Into the Great Wide Open


by Alex May

Chip Conley is in motion. He’s owned an award-winning hotel company, penned four books, garnered the first Head of Global Hospitality title at Airbnb, and started a burgeoning travel website, Fest300. So far, he’s been to 30 festivals in 22 countries, with the numbers ever climbing. He’s pared down his speaking engagements, including a TED talk, from a staggering 160 last year to a manageable, or so he says, 40 to 50.

His calendar is perpetually filled, but the 52-year-old shows no signs of slowing down. He’s been this way for quite some time. Conley grew up in Long Beach, attending the famed Long Beach Poly High School, where something sparked in the lanky Caucasian. He became curious of his surroundings and the various colors, shapes, and sizes that surrounded him. His family didn’t travel extensively, but it was enough to get his legs moving. Conley went on to Stanford University, where he left with a bachelor’s degree and an MBA and started the Joie de Vivre hotel company at just 25 years old. That endeavor lasted almost 30 years. He sold a majority interest in 2010 and set off to pursue other projects.

Thus came Fest300, a place he calls a living museum of the most influential festivals across the globe. The concept spawned on a book tour when someone asked why he loves Bali so much, a country he’s visited 11 times. He went off the script and tapped into what he says was happening in his subconscious. “Wouldn’t it be nice,” he asked the Manhattan crowd, “if there was a place you could go to look at the 300 best festivals in the world and figure out which one’s right for you?”

He’d been toying with the idea for some time, but when approached with it point-blank, he realized this was his next undertaking, as a conduit for the other inquisitive souls in the universe seeking the transformative.

He believes the evolution of the human experience relies on the constant flow of cultural information. He pledged to find a way for everyone to feel the power cross-cultural education provides. “Curiosity is an opening up to possibilities,” he says, “and there’s a certain humility that comes with curiosity, which means you don’t know it all.” That persistent voice pushing us to discover what once was unknown, he believes, is the true fountain of youth.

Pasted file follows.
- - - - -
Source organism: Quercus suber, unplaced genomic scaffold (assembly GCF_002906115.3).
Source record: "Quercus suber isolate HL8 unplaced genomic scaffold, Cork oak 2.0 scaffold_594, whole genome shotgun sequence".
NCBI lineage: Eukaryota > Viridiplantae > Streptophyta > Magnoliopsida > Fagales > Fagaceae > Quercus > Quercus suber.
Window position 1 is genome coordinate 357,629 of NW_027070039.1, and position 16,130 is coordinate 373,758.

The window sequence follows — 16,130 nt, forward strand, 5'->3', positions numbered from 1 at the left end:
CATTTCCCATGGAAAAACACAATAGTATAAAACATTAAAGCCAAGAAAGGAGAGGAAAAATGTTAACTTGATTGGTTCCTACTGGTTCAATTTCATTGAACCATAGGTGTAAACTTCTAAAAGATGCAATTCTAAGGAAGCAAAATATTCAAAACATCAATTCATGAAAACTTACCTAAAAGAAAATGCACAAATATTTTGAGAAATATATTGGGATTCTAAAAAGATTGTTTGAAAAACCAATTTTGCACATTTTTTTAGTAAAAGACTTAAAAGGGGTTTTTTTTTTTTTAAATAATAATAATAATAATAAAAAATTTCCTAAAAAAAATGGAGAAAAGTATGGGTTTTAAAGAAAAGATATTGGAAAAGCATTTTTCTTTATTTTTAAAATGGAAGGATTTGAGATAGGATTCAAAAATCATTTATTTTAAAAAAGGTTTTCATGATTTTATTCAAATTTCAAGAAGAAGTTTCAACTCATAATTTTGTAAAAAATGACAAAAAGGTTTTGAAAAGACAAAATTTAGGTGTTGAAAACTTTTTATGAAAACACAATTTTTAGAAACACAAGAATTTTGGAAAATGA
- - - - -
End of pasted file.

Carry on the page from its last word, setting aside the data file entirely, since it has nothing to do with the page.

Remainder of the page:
The three-month-old site has aspirations of grandeur. He’s using social media to connect with the like-minded millions scratching the itch to get away and see life on the road less traveled. The first 50 or so Facebook responders were invited to his house on Dia de los Muertos (Day of the Dead), a Mexican holiday widely revered by San Francisco’s substantial Latino population. In keeping with the Fest300 vision of cultural education through human-to-human connection, he opened his home to perfect strangers.

“Yeah, why not?” he says, shrugging across the phone line.

I ask him if he has any downtime and he lets off a good laugh. “Frankly, no,” he says. But he understands this is part of the process. This is the energy it takes to make certain his passion is passed on.

His place in this big picture is established, and it’s a result of hard work, a few strokes of providence, and the dynamic, intangible elements ingrained in his DNA. He politely needs a reminder where this conversation would eventually end up, and I tell him. A subtle nod to how busy he is. The conversation ends, and the man whose wheels are constantly spinning looks forward to a few quiet hours alone. But tomorrow, he knows, is a new day, and Chip Conley will be ready and willing to see what he can do to make it better.


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